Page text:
A Missive on Clericals

A reflection from a few years back on clerical collars:

In my time as Pastor of this congregation, the members of Saint John have learned that I almost always wear a clerical collar - I can even sometimes make through the grocery store unrecognized if I am not in a collar. Yet within our community of Brenham, the use of clericals varies widely among the town's clergy. The origins of the collar are pretty uninteresting and banal - it largely is a product of men's fashion, and was simply the collar used by most educated men at one point. As to the black shirt; in an age before chemical dyes, black was the most expensive color to produce, and was reserved for the educated professions: professors, lawyers, and clergy (it is no accident that the two slowest institutions to adopt change - the church and the courts - retain the black attire).

Certainly the origins of the clerical collar are fairly uninteresting - but far more important is the historical significance of the collar, and how that can be understood today. Let me run down, briefly, what I think is the significance of clerics dressed in ... clerics.

  1. The collar connects today's clergy to the "great cloud of witnesses" who have come before us and to the church catholic. Ordained persons do not serve for their own personal gain, nor ultimately do they serve only for the good of the local congregation. Rather, persons are ordained for the sake of the Church. The collar serves as a reminder of that responsibility, and also of how that affects authority ...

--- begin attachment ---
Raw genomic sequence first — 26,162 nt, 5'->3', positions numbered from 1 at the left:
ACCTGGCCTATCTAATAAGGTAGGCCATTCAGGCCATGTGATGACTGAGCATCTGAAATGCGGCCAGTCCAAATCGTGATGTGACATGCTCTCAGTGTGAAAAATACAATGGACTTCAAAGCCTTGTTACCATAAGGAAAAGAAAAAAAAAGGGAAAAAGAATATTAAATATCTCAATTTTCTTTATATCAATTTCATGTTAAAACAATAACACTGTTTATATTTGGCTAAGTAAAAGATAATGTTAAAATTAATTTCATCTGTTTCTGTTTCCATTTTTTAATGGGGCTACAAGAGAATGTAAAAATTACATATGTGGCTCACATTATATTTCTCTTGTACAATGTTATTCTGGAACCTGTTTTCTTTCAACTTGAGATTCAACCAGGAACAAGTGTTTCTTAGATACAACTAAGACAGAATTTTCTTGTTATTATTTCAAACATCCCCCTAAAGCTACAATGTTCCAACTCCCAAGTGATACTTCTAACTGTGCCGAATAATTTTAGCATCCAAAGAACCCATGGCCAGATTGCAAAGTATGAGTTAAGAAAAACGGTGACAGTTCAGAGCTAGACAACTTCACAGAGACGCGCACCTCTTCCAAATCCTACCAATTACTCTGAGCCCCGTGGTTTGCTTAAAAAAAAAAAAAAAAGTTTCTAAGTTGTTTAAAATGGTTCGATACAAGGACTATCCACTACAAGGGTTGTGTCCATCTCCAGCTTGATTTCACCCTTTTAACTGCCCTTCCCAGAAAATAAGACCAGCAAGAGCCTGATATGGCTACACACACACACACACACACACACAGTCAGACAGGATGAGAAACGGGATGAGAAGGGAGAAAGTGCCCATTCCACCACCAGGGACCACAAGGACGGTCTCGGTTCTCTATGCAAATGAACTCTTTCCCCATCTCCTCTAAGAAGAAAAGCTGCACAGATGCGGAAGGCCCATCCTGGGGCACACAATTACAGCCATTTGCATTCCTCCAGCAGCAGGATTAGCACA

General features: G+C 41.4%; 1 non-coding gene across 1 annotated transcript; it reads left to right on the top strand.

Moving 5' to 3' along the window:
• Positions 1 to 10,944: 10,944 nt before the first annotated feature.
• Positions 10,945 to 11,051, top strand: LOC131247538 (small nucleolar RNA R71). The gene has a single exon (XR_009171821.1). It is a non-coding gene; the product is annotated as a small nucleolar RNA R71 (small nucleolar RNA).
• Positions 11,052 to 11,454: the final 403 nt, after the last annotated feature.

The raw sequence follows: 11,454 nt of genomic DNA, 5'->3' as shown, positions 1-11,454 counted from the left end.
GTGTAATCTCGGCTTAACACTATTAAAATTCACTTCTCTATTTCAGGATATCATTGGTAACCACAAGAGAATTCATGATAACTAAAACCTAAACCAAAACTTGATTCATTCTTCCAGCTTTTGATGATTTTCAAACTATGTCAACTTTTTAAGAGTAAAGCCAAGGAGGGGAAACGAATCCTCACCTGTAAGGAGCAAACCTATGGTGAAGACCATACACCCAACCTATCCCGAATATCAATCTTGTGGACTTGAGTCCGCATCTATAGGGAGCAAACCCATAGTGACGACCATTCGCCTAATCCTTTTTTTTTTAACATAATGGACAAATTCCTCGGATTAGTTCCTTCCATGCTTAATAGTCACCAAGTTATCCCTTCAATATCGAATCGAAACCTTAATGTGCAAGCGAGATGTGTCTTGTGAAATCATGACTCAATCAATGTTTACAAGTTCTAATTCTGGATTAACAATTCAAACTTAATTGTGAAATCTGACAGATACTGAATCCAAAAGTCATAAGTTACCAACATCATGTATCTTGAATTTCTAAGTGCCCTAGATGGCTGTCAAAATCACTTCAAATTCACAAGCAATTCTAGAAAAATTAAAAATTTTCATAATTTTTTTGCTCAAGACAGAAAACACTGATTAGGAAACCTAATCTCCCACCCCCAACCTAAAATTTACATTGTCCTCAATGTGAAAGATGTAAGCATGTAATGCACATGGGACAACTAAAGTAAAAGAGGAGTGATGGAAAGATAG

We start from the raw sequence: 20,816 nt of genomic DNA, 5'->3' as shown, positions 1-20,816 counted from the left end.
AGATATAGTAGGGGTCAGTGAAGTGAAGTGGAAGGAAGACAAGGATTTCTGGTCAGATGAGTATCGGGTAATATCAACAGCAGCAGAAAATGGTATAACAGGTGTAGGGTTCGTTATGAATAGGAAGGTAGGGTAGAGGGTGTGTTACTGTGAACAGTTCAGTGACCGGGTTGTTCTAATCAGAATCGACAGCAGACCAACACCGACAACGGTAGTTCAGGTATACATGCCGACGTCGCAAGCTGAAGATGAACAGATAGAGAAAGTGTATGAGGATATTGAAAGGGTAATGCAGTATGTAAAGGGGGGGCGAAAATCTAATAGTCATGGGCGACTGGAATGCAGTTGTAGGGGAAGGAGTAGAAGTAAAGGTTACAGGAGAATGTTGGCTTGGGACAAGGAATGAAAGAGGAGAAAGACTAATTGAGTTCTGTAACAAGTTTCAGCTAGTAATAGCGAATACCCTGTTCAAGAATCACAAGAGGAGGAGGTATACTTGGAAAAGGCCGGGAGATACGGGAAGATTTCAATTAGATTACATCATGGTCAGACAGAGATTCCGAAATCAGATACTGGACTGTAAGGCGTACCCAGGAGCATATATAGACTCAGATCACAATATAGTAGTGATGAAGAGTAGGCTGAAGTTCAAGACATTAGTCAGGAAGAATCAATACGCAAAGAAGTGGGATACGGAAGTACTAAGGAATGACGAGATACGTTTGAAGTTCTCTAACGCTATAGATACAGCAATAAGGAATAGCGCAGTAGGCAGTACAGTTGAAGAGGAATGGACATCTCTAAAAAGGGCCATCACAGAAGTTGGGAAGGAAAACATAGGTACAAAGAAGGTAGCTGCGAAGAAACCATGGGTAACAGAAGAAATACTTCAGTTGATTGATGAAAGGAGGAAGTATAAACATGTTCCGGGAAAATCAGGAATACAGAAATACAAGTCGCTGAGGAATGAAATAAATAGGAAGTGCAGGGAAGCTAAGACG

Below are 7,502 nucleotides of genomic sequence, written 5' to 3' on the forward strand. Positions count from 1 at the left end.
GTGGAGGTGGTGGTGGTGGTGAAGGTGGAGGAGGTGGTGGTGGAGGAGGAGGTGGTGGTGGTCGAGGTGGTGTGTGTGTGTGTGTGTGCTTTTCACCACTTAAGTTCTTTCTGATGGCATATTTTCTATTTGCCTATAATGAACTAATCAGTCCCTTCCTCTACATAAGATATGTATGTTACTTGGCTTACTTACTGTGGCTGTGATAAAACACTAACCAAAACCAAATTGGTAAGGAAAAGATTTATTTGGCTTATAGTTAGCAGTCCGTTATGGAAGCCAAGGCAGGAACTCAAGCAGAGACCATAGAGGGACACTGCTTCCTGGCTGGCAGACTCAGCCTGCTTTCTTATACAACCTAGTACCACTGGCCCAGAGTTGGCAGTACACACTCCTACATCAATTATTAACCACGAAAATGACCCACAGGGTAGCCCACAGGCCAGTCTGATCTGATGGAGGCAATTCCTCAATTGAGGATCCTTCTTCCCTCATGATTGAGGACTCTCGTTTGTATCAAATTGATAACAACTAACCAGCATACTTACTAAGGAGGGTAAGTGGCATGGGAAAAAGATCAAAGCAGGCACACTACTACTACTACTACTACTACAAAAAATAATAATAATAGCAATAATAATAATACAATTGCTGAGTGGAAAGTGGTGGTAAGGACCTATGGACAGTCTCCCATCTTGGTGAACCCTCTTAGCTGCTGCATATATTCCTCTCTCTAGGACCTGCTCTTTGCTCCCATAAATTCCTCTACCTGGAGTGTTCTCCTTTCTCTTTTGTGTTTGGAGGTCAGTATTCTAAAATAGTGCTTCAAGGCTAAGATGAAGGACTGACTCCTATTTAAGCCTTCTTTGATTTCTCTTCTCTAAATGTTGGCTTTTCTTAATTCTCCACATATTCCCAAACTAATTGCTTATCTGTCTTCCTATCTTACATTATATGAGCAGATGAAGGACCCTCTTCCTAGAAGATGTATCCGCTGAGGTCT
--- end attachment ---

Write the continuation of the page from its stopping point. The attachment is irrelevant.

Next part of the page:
2. The collar points to the authority of the office. The authority of clergy is not a personal authority - that is, it is not a result of who they are or anything they have done. Instead, any authority granted to a pastor/priest is because of the office, not the person. In an age when it seems that many churches are driven by the personal authority of a charismatic pastor, the collar serves to remind both clergy and others that the authority of the office is much more important.
  3. The collar is a symbol for the faithful. To members of the church, the collar helps mark the clergy as being set apart for the function of administering the sacraments and preaching the word. Certainly we all know who our pastor is, but this visual distinction helps to remind us of the function and role of our selected and called leaders. It also helps us to identify those from outside of our congregation who serve the same function.
  4. The collar is a symbol for the world. Wearing the collar in public can be an interesting exercise for new clergy. You very quickly learn that, whether you intend it or not, when wearing the collar you represent the church to the world. Of course, this may mean that there are certain things that it may not be appropriate for you to do in public - but it also gives to the world a witness and a reminder of the church. Further, it makes it easier for persons to come to you with a need - because you are easily identifiable as a person who can help.
In short, think of the clerical collar as a uniform. If you were in need of help, would you be more likely to approach the police officer in uniform, or the plain clothes cop? So too with clericals. Both to the faithful and to the world, the collar serves as a symbol of our office and function - and also of the presence of the church in and among the world.